Estrogens and Spermatogenesis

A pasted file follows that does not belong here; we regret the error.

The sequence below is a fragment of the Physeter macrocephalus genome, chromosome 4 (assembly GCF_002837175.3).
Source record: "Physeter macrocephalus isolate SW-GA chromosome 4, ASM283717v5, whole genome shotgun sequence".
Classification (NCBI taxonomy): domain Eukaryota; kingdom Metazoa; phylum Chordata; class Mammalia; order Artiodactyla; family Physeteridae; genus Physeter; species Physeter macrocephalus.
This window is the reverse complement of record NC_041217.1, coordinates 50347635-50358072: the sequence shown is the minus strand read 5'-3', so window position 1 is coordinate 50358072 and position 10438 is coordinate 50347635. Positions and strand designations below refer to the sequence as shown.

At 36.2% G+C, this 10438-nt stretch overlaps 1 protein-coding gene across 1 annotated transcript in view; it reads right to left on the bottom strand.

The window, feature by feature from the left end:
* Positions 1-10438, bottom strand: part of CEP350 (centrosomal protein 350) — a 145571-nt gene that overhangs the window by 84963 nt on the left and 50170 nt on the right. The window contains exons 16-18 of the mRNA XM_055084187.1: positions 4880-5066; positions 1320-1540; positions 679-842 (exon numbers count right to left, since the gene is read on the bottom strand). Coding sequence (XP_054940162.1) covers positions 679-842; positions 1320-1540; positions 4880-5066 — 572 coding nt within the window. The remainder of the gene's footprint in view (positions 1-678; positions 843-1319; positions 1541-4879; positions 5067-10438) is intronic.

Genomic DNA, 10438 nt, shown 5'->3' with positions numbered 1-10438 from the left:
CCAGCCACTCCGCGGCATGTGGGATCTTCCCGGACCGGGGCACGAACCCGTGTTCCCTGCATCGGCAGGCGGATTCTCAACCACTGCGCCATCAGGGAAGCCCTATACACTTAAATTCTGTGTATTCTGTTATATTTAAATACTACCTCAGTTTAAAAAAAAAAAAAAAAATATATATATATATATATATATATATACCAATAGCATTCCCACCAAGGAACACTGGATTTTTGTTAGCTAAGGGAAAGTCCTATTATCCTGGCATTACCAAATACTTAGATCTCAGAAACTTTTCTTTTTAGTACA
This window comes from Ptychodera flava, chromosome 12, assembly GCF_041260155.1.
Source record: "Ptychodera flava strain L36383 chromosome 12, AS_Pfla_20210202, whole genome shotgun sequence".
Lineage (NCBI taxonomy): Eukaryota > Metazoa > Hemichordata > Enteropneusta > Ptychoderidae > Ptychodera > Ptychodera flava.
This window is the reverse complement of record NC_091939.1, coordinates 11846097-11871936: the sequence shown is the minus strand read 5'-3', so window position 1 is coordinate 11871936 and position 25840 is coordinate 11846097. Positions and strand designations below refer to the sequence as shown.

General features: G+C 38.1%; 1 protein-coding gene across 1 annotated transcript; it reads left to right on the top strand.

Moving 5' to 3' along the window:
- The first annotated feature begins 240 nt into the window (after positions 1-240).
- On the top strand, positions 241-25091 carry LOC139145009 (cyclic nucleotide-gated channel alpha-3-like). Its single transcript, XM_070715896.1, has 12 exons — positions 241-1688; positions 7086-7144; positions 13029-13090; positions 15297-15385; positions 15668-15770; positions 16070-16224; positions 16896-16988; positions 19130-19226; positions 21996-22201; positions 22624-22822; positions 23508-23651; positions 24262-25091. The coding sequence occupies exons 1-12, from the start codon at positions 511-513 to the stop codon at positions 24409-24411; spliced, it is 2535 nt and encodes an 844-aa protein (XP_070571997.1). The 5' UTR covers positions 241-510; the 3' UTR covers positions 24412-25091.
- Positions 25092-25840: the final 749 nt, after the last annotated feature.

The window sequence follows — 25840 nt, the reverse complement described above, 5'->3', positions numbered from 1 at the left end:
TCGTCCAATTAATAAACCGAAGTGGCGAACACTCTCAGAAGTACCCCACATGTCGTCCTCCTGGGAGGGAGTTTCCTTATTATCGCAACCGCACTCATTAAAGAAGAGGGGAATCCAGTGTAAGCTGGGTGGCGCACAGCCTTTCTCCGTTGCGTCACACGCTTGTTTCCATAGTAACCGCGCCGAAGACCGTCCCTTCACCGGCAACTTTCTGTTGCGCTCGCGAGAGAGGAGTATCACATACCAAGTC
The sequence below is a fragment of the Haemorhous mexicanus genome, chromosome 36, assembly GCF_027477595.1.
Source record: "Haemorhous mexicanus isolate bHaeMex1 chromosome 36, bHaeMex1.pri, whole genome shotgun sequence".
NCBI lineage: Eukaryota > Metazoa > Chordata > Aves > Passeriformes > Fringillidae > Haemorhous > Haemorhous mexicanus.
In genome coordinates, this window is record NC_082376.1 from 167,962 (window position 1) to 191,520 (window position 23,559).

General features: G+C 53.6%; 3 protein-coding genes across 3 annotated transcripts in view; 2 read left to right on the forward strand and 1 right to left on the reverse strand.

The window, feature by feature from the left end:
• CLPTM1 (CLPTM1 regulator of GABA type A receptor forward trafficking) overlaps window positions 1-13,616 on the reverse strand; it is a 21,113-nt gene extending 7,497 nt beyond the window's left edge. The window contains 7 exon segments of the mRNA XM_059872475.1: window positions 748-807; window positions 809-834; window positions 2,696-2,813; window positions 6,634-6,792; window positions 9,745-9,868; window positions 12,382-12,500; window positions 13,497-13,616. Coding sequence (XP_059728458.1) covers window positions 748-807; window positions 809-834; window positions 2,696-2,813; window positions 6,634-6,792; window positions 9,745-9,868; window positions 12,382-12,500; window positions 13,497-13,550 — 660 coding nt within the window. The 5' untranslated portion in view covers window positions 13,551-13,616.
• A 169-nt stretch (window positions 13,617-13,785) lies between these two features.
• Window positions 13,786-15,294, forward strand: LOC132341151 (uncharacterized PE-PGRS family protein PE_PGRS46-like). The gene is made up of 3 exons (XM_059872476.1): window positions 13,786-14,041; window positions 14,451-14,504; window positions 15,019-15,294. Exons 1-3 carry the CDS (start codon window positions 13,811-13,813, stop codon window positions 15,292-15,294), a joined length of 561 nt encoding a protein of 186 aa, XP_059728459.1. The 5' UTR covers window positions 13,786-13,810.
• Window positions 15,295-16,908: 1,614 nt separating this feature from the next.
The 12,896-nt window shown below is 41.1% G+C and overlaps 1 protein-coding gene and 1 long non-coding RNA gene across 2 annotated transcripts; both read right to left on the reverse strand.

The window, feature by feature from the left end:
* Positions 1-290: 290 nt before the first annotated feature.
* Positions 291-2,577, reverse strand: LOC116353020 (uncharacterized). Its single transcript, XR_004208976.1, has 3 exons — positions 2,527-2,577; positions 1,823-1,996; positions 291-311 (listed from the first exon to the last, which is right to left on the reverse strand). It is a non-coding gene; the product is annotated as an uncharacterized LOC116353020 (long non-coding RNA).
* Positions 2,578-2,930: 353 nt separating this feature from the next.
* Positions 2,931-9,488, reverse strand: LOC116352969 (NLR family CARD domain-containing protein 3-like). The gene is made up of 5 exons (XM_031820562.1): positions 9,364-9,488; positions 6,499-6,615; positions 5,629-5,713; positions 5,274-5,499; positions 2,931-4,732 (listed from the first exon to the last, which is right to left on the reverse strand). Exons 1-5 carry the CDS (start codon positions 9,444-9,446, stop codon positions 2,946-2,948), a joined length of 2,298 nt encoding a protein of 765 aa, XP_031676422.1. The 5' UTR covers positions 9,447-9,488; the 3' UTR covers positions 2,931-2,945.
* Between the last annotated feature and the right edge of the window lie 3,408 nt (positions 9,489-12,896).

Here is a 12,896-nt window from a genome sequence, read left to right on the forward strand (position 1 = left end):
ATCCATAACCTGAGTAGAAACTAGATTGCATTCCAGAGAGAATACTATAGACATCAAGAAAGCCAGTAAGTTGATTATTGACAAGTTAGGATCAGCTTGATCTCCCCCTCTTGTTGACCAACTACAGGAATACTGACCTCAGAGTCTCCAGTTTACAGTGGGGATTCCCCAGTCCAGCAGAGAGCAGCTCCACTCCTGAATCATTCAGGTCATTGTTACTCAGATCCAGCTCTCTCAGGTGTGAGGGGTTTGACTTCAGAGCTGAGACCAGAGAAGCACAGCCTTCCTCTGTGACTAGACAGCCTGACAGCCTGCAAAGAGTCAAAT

For many years androgens were thought to be the primary hormones required for proper functioning of the male reproductive system, and testes were shown to be the major producers of the hormone. In the 1970s it was recognized that in addition to androgens testes were also a source of estrogens, and the intratesticular concentration of estrogens was higher than levels present in the serum of females of reproductive age. Since then there has been an interest in the study of the role of estrogens in the male. However, in recent years a great interest has been regenerated to decipher the role of estrogens in the control of male fertility because of various developments. For example, discovery of the estrogen receptor b (ERb) in the male was an important development ,and the evidence emerging from mice with targeted disruption of estrogen receptors showing defects in male fertility was another provocative evidence of the importance of estrogens in male reproduction. In addition, the description of reduction in sperm counts and increase in the incidence of testicular tumors in men to which environmental estrogens were causally linked were also important observations on pathology-inducing effects of estrogens. It is now established that estrogens are involved in numerous physiological processes in the male, for example, bone turnover, behavior and the cardiovascular system, but controversy exists as to whether male fertility over the past five decades has truly shown a decline due to the relatively low levels of estrogens in the environment that humans are exposed to. As a result of this renewed interest, the role of estrogens in male reproductive physiology is rapidly being redefined. It is therefore pertinent that a comprehensive evaluation of the data on the role of estrogens in the male is made. However, because of the ambiguity in the definition of precise function of the estrogens in the male, extensive research into the effects of the hormone on the male reproductive system is warranted.